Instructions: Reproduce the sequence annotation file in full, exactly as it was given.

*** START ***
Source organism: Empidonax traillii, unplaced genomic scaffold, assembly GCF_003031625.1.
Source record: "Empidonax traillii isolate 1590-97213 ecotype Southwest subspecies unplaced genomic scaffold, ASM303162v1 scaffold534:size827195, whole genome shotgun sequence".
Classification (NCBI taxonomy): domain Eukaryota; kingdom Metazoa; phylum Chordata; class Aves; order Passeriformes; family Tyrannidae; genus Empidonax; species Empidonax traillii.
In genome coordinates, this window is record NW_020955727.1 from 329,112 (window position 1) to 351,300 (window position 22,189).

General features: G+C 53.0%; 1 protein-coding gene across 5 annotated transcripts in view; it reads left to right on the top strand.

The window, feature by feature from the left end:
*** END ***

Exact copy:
Source organism: Empidonax traillii, unplaced genomic scaffold, assembly GCF_003031625.1.
Source record: "Empidonax traillii isolate 1590-97213 ecotype Southwest subspecies unplaced genomic scaffold, ASM303162v1 scaffold534:size827195, whole genome shotgun sequence".
Classification (NCBI taxonomy): domain Eukaryota; kingdom Metazoa; phylum Chordata; class Aves; order Passeriformes; family Tyrannidae; genus Empidonax; species Empidonax traillii.
In genome coordinates, this window is record NW_020955727.1 from 329,112 (window position 1) to 351,300 (window position 22,189).

General features: G+C 53.0%; 1 protein-coding gene across 5 annotated transcripts in view; it reads left to right on the top strand.

The window, feature by feature from the left end: